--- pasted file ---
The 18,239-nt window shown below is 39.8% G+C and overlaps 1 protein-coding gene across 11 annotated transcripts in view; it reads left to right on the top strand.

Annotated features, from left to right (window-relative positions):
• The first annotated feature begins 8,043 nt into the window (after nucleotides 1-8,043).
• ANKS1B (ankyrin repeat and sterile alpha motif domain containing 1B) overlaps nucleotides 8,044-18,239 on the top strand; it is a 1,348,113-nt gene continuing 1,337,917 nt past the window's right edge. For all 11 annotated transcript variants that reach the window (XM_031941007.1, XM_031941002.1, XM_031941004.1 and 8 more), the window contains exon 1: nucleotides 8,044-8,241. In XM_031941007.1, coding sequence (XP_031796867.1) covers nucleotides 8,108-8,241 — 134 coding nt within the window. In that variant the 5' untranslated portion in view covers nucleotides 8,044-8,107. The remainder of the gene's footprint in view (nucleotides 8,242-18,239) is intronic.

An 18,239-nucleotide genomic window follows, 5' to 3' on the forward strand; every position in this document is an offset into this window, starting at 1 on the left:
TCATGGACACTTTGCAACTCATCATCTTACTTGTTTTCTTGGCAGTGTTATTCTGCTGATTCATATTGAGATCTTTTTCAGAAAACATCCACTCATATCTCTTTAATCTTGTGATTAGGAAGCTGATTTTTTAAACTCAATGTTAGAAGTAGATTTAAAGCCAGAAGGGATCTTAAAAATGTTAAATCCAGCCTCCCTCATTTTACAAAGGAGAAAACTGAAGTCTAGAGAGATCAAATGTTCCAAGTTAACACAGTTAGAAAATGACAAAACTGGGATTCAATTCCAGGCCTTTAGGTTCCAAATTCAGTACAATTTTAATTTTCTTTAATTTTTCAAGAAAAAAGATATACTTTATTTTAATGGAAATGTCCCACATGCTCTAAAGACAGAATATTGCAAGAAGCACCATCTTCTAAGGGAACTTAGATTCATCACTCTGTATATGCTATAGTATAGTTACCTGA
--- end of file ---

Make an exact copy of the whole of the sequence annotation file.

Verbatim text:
The 18,239-nt window shown below is 39.8% G+C and overlaps 1 protein-coding gene across 11 annotated transcripts in view; it reads left to right on the top strand.

Annotated features, from left to right (window-relative positions):
• The first annotated feature begins 8,043 nt into the window (after nucleotides 1-8,043).
• ANKS1B (ankyrin repeat and sterile alpha motif domain containing 1B) overlaps nucleotides 8,044-18,239 on the top strand; it is a 1,348,113-nt gene continuing 1,337,917 nt past the window's right edge. For all 11 annotated transcript variants that reach the window (XM_031941007.1, XM_031941002.1, XM_031941004.1 and 8 more), the window contains exon 1: nucleotides 8,044-8,241. In XM_031941007.1, coding sequence (XP_031796867.1) covers nucleotides 8,108-8,241 — 134 coding nt within the window. In that variant the 5' untranslated portion in view covers nucleotides 8,044-8,107. The remainder of the gene's footprint in view (nucleotides 8,242-18,239) is intronic.

An 18,239-nucleotide genomic window follows, 5' to 3' on the forward strand; every position in this document is an offset into this window, starting at 1 on the left:
TCATGGACACTTTGCAACTCATCATCTTACTTGTTTTCTTGGCAGTGTTATTCTGCTGATTCATATTGAGATCTTTTTCAGAAAACATCCACTCATATCTCTTTAATCTTGTGATTAGGAAGCTGATTTTTTAAACTCAATGTTAGAAGTAGATTTAAAGCCAGAAGGGATCTTAAAAATGTTAAATCCAGCCTCCCTCATTTTACAAAGGAGAAAACTGAAGTCTAGAGAGATCAAATGTTCCAAGTTAACACAGTTAGAAAATGACAAAACTGGGATTCAATTCCAGGCCTTTAGGTTCCAAATTCAGTACAATTTTAATTTTCTTTAATTTTTCAAGAAAAAAGATATACTTTATTTTAATGGAAATGTCCCACATGCTCTAAAGACAGAATATTGCAAGAAGCACCATCTTCTAAGGGAACTTAGATTCATCACTCTGTATATGCTATAGTATAGTTACCTGA